Volkswagen: Bus/vanagon on 2040-cars
Maricopa, Arizona, United States
1976 VW Westfalia Camper Van. It is all original, with just 1 repaint in its life. All the interior is original, except for new carpet front and rear, and new kick panels. The sink and Ice box work great, and the seats and upholstery have no rips or tears, just a little wear. The headliner is perfect, and the cabinetry is in very good shape. The bus runs great, and steers just fine. The van was purchased new in California, and made its way around a few states before ending up here in Arizona. I'll let the pictures speak for themselves, and give a list of what I've done to it in the past 6 months. New paint New clutch New tires New brakes New canvas top New light lenses New carpet New windshield New pop top seal New Carb New side mirrors New cupboard handles All in all, this van runs great, and looks great. It is ready to be taken out on some new adventures.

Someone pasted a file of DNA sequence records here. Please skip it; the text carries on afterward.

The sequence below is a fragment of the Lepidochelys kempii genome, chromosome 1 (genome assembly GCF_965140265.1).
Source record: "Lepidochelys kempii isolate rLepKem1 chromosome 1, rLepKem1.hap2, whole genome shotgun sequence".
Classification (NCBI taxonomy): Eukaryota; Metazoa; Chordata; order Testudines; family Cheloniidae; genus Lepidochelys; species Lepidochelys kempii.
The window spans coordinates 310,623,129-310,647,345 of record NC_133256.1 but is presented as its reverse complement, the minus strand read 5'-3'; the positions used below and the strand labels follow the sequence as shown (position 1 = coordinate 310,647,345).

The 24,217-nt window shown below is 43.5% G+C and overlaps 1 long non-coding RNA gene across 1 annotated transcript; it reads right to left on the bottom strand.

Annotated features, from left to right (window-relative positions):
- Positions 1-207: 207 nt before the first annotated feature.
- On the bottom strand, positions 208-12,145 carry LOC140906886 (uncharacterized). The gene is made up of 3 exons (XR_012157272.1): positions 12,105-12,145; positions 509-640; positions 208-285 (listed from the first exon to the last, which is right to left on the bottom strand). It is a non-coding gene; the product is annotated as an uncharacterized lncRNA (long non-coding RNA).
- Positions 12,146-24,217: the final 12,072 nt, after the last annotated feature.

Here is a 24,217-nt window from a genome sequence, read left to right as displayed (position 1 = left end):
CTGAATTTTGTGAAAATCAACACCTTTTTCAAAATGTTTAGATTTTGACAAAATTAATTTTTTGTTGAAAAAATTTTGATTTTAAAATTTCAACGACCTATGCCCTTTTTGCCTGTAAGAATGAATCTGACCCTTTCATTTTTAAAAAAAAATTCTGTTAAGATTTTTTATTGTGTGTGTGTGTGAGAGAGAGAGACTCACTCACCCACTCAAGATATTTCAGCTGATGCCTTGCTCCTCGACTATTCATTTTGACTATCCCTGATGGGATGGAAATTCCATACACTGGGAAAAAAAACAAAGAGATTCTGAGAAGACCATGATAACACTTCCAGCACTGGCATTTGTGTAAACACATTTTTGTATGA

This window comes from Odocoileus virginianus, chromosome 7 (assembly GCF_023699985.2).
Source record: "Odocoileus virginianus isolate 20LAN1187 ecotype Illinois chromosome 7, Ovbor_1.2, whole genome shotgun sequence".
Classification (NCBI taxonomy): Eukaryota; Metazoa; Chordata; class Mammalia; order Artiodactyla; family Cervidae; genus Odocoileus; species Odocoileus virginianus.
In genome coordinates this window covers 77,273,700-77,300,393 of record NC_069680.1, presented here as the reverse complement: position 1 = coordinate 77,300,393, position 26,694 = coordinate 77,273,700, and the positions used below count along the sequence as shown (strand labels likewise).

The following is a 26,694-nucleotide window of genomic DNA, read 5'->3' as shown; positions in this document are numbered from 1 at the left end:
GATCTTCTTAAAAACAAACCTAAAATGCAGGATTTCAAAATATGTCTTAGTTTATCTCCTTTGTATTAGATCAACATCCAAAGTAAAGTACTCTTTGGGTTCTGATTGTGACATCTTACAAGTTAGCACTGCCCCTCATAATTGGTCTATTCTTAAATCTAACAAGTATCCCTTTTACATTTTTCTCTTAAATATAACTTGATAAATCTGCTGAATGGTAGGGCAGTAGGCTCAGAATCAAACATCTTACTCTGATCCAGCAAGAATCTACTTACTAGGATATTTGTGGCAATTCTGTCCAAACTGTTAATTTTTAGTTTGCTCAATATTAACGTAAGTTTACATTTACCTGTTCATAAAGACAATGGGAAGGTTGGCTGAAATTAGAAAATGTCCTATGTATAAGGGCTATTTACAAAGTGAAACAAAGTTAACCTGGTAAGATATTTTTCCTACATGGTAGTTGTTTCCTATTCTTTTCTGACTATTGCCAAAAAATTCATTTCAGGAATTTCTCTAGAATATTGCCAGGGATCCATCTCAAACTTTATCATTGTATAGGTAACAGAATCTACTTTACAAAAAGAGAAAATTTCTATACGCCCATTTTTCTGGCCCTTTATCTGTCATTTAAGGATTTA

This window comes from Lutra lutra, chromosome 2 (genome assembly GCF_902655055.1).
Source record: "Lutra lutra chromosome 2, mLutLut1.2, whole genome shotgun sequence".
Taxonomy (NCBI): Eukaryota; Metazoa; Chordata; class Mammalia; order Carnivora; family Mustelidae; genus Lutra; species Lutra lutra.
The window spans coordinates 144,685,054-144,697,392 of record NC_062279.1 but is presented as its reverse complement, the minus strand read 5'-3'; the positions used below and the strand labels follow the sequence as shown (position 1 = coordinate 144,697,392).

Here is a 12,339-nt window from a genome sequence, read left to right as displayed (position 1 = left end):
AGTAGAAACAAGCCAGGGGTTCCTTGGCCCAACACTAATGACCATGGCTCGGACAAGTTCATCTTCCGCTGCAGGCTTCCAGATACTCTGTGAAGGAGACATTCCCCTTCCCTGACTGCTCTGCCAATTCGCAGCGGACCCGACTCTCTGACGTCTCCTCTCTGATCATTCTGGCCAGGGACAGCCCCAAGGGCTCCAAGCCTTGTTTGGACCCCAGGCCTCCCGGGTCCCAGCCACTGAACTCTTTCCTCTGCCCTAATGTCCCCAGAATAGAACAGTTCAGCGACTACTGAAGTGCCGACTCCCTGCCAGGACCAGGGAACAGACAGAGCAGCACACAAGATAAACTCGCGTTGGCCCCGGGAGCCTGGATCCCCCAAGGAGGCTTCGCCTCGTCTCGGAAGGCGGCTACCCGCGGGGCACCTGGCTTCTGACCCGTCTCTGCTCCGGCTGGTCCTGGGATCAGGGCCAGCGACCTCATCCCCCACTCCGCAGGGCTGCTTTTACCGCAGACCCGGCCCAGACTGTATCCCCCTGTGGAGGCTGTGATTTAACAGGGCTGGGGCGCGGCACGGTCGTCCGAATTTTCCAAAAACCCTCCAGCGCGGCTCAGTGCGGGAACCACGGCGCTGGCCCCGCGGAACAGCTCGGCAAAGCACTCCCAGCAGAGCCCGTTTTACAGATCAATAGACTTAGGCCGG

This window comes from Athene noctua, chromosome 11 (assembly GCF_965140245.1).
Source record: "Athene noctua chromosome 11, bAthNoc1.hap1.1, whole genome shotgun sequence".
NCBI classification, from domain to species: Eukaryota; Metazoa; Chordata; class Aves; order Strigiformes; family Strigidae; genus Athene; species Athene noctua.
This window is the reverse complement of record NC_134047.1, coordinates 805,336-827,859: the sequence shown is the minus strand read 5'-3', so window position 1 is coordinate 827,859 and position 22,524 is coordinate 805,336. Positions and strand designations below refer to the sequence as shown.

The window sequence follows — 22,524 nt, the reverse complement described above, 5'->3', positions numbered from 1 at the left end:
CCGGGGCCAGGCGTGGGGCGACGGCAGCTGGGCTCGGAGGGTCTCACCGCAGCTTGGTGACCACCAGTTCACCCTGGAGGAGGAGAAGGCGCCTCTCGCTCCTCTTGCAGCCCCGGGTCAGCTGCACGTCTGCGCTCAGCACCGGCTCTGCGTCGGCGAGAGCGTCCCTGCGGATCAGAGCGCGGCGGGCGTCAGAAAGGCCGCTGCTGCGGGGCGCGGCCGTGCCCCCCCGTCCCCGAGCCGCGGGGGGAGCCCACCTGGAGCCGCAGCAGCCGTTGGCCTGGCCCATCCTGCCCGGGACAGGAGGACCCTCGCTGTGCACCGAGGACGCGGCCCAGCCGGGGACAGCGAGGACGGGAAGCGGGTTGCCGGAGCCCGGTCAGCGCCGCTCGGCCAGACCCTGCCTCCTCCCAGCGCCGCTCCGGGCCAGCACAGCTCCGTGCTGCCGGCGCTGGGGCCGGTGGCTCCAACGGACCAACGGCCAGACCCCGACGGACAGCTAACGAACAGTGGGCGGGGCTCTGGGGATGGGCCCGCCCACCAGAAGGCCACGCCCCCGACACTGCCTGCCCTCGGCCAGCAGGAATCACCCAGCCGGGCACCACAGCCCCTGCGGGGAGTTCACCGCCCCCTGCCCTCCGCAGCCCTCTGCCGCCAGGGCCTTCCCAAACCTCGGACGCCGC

If you have any questions regarding this car, please feel free to contact me : firstname.lastname@example.org
Volkswagen Bus/Vanagon for Sale
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Auto blogTue, 11 Feb 2014
Volkswagen's Chattanooga Assembly Plant is scheduled to vote on whether to unionize in the coming days, but Tennessee state lawmakers are threatening to deny future tax subsidies to the factory, if the vote is successful. The factory is currently the only Volkswagen plant worldwide that is not unionized.
The states's Republican lawmakers have been particularly vocal against the union vote. Tennessee state senator Bo Watson said during a press conference that VW would have a "very tough time" with future incentives if the vote were successful, according to Automotive News. Tennessee House Majority Leader Gerald McCormick said the "heavy hand" of the UAW is not welcome there. VW has drawn criticism from both sides because it has allowed both pro- and anti-union groups to speak to workers and hand out leaflets.